Citi cannot sell its Polaris stake to IT rivalsDecember 18th, 2008 - 12:48 pm ICT by IANS
Chennai, Dec 18 (IANS) Amid rumours that Citigroup wants to sell a part of its 43 percent stake in Polaris Software, the other prime shareholder has pointed out that it cannot sell to companies that the IT firm looks at as its rivals.Under an agreement between Polaris’ two prime shareholders - promoter and chairman Arun Jain and Orbitech Ltd, a Citigroup outfit - neither partner can offload its stake to any firm that is a competitor to the other.
Under the deal, every year, Jain (controlling around 30 percent along with associates in Polaris) will send Orbitech a list of 20 entities that he considers as competitors. The list could change each year based on the current market situation.
Additionally, Orbitech cannot sell seven percent or more - whether in one transaction or through a series of transactions - to a single foreign institutional investor (FII) or mutual fund in any 12-month period.
The partnership can come to an end only through mutual consent or through an open market sale by Orbitech.
The two shareholders have the first right of refusal if either decides to sell five percent or more equity share in a single block, or through a series of transactions during 12 months to a single purchaser other than by way of a market sale.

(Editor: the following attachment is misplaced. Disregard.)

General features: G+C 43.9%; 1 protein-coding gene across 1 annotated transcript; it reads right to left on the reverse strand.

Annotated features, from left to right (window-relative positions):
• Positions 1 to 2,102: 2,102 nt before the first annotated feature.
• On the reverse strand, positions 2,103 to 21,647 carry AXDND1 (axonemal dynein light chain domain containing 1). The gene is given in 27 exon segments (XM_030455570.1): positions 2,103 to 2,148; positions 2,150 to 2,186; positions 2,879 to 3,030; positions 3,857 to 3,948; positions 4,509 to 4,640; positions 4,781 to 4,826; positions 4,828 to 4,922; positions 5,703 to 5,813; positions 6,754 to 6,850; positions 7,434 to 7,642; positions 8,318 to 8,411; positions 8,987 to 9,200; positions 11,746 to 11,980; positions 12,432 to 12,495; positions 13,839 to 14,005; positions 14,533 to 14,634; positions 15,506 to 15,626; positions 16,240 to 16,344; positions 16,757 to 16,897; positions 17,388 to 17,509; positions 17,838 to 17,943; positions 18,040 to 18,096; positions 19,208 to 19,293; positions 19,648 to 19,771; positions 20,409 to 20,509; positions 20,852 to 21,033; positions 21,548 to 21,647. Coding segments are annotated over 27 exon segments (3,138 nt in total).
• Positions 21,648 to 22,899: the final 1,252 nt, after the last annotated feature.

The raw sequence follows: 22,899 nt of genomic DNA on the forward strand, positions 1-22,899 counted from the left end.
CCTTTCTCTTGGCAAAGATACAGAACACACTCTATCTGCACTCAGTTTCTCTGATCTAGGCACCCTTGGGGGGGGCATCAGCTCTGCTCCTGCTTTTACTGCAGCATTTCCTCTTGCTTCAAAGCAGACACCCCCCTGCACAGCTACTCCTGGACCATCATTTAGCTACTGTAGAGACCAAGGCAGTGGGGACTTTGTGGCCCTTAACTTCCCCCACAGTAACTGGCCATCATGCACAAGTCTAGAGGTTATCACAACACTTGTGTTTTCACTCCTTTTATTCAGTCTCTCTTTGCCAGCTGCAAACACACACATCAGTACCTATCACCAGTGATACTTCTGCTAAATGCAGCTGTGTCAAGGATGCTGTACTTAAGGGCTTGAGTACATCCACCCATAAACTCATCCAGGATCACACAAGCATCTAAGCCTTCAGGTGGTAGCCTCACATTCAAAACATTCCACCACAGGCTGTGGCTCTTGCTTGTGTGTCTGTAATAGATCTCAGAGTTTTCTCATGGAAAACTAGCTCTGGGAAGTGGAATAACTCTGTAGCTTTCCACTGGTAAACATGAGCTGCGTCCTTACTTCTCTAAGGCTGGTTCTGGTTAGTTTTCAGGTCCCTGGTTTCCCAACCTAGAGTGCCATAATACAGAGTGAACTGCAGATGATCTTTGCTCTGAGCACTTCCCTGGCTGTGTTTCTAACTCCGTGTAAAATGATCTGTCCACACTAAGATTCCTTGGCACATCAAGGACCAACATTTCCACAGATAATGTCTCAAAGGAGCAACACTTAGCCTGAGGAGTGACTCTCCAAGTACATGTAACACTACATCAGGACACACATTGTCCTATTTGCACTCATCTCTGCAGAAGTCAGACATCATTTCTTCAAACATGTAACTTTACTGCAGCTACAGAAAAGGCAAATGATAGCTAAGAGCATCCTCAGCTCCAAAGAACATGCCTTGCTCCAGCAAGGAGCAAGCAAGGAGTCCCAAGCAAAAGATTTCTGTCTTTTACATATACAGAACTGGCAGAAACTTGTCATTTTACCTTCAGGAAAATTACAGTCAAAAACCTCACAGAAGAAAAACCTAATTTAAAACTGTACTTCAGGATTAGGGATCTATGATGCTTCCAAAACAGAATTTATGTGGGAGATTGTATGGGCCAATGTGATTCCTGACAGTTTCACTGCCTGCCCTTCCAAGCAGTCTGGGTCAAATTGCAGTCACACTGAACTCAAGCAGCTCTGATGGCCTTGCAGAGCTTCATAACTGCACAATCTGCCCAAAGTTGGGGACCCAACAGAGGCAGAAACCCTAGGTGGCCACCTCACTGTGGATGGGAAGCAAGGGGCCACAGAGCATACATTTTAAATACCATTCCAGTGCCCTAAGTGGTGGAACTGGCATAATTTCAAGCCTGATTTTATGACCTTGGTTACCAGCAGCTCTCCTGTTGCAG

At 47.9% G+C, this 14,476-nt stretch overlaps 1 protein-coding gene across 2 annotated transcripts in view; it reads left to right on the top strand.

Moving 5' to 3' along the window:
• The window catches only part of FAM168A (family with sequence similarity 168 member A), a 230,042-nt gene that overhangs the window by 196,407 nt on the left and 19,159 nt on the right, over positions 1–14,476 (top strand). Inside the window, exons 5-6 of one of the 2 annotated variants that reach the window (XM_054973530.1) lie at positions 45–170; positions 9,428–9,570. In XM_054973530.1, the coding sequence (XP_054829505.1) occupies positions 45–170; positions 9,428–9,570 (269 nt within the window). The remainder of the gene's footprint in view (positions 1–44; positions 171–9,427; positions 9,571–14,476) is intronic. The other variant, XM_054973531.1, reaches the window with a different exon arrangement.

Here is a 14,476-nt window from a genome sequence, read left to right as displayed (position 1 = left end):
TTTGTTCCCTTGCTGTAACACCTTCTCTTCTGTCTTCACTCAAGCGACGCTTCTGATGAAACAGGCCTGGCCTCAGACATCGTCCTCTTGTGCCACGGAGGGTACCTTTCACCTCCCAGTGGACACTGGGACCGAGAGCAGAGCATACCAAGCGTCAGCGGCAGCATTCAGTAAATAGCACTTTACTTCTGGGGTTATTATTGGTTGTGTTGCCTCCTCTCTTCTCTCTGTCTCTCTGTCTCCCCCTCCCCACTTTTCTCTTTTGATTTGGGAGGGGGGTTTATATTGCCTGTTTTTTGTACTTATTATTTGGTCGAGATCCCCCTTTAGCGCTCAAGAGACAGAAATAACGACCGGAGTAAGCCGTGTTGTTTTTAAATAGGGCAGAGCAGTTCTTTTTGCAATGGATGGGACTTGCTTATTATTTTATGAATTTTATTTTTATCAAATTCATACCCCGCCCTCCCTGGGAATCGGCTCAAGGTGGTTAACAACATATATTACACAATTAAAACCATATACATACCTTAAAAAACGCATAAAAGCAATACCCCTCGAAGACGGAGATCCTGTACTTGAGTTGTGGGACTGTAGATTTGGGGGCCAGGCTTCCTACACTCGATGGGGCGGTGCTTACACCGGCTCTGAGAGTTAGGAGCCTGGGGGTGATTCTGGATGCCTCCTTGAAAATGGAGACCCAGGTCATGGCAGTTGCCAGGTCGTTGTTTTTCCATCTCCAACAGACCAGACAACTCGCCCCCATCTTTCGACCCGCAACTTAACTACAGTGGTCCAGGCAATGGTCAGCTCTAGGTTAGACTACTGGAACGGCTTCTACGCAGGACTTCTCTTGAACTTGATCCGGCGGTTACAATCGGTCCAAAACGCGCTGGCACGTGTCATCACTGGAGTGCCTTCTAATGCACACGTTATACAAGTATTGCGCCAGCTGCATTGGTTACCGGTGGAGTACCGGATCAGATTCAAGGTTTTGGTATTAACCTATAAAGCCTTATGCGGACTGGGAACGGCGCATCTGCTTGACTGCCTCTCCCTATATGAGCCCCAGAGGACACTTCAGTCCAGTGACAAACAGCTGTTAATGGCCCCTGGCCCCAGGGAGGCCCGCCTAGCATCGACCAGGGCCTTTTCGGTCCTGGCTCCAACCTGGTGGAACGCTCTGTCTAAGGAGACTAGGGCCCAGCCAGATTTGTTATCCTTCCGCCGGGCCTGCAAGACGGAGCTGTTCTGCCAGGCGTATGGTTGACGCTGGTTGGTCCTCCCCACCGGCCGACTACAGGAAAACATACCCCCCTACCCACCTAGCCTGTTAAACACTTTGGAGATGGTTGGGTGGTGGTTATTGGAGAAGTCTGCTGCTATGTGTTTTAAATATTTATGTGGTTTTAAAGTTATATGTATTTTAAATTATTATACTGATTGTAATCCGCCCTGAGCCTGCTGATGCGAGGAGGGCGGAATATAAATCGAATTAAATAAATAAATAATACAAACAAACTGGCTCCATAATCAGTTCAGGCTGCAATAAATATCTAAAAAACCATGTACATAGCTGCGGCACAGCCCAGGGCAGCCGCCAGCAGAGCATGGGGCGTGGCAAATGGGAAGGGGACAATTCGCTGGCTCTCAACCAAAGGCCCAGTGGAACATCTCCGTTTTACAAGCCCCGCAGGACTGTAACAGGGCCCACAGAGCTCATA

As long as Jain holds not less than five percent stake in Polaris, he can nominate two non-retiring directors to the board, nominate the chief executive out of the three candidates proposed by Orbitech, and will have to be consulted by Orbitech before the company or substantial portion of its assets are sold.
Subject to certain exceptions, Orbitech has to give its consent to special resolutions moved by Polaris to acquire any other company. It also has to vote in support of Jain on special rights reserved by him.
Conversely, Jain too has to support Orbitech’s special rights as long as the latter controls 15 percent of Polaris’ voting rights.
According to the agreement, Orbitech’s voting rights are capped at 29.9 percent.
The pact stipulates that disputes are to be settled by way of arbitration in Singapore. The arbitration award will be final, and neither party has the right of appeal in court.
Earlier reacting to IANS on market rumours of stake sale by Citi, Jain had said: “As per our agreement, Citi cannot take decisions to dilute its investment without prior approval from Polaris management. We confirm that there has been no dialogue on this subject between Citi and Polaris.”
A Citigroup spokesperson told IANS that Citi would not sell its holdings in Polaris at the moment.
With the Polaris scrip being quoted at around Rs.43, a market sale will not fetch any substantial amount.
The Rs.11.17-billion Polaris, which is showing 10 percent quarter-on-quarter growth in profit, is expected to earn revenues of around Rs.14 billion this year.
The company is estimated to have cash reserves of Rs.6.4 billion, apart from owning substantial real estate.